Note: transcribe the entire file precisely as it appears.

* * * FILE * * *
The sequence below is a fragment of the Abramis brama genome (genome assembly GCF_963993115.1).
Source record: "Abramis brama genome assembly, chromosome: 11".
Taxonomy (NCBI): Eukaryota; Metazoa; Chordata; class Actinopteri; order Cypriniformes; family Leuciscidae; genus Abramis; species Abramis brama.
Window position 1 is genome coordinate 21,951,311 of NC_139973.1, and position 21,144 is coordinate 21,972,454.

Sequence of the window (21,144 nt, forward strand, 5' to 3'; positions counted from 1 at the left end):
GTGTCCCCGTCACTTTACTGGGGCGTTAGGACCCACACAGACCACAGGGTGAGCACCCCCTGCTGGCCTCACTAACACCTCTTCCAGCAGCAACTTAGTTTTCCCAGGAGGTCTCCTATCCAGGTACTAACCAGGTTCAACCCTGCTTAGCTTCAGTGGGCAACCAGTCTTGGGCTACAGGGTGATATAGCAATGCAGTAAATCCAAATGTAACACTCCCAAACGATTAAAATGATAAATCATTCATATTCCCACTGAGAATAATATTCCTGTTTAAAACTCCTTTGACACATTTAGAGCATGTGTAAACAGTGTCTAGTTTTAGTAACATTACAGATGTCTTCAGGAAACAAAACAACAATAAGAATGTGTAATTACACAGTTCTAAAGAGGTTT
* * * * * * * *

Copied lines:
The sequence below is a fragment of the Abramis brama genome (genome assembly GCF_963993115.1).
Source record: "Abramis brama genome assembly, chromosome: 11".
Taxonomy (NCBI): Eukaryota; Metazoa; Chordata; class Actinopteri; order Cypriniformes; family Leuciscidae; genus Abramis; species Abramis brama.
Window position 1 is genome coordinate 21,951,311 of NC_139973.1, and position 21,144 is coordinate 21,972,454.

Sequence of the window (21,144 nt, forward strand, 5' to 3'; positions counted from 1 at the left end):
GTGTCCCCGTCACTTTACTGGGGCGTTAGGACCCACACAGACCACAGGGTGAGCACCCCCTGCTGGCCTCACTAACACCTCTTCCAGCAGCAACTTAGTTTTCCCAGGAGGTCTCCTATCCAGGTACTAACCAGGTTCAACCCTGCTTAGCTTCAGTGGGCAACCAGTCTTGGGCTACAGGGTGATATAGCAATGCAGTAAATCCAAATGTAACACTCCCAAACGATTAAAATGATAAATCATTCATATTCCCACTGAGAATAATATTCCTGTTTAAAACTCCTTTGACACATTTAGAGCATGTGTAAACAGTGTCTAGTTTTAGTAACATTACAGATGTCTTCAGGAAACAAAACAACAATAAGAATGTGTAATTACACAGTTCTAAAGAGGTTT